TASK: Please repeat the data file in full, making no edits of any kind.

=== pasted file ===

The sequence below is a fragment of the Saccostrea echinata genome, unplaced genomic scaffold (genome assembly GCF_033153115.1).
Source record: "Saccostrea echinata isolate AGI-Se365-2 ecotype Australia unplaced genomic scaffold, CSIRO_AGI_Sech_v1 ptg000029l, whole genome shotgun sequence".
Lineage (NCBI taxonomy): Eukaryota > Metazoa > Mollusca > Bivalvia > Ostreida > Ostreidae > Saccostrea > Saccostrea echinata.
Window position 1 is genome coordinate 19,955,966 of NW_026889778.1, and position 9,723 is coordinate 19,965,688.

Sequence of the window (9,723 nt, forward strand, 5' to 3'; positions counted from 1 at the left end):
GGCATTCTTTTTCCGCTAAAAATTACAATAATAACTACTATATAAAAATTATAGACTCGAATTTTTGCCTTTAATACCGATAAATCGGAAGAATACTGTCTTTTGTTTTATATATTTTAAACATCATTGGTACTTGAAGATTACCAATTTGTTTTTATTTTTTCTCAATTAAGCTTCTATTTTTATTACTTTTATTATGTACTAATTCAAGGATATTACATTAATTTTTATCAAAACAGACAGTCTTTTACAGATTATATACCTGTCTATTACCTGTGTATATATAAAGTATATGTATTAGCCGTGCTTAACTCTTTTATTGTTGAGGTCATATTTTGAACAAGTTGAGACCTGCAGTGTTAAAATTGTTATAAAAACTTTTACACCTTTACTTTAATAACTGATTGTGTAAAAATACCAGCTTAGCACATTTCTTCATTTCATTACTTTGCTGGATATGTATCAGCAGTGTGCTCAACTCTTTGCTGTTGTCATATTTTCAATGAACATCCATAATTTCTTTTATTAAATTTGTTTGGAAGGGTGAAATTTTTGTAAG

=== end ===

The sequence below is a fragment of the Saccostrea echinata genome, unplaced genomic scaffold (genome assembly GCF_033153115.1).
Source record: "Saccostrea echinata isolate AGI-Se365-2 ecotype Australia unplaced genomic scaffold, CSIRO_AGI_Sech_v1 ptg000029l, whole genome shotgun sequence".
Lineage (NCBI taxonomy): Eukaryota > Metazoa > Mollusca > Bivalvia > Ostreida > Ostreidae > Saccostrea > Saccostrea echinata.
Window position 1 is genome coordinate 19,955,966 of NW_026889778.1, and position 9,723 is coordinate 19,965,688.

Sequence of the window (9,723 nt, forward strand, 5' to 3'; positions counted from 1 at the left end):
GGCATTCTTTTTCCGCTAAAAATTACAATAATAACTACTATATAAAAATTATAGACTCGAATTTTTGCCTTTAATACCGATAAATCGGAAGAATACTGTCTTTTGTTTTATATATTTTAAACATCATTGGTACTTGAAGATTACCAATTTGTTTTTATTTTTTCTCAATTAAGCTTCTATTTTTATTACTTTTATTATGTACTAATTCAAGGATATTACATTAATTTTTATCAAAACAGACAGTCTTTTACAGATTATATACCTGTCTATTACCTGTGTATATATAAAGTATATGTATTAGCCGTGCTTAACTCTTTTATTGTTGAGGTCATATTTTGAACAAGTTGAGACCTGCAGTGTTAAAATTGTTATAAAAACTTTTACACCTTTACTTTAATAACTGATTGTGTAAAAATACCAGCTTAGCACATTTCTTCATTTCATTACTTTGCTGGATATGTATCAGCAGTGTGCTCAACTCTTTGCTGTTGTCATATTTTCAATGAACATCCATAATTTCTTTTATTAAATTTGTTTGGAAGGGTGAAATTTTTGTAAG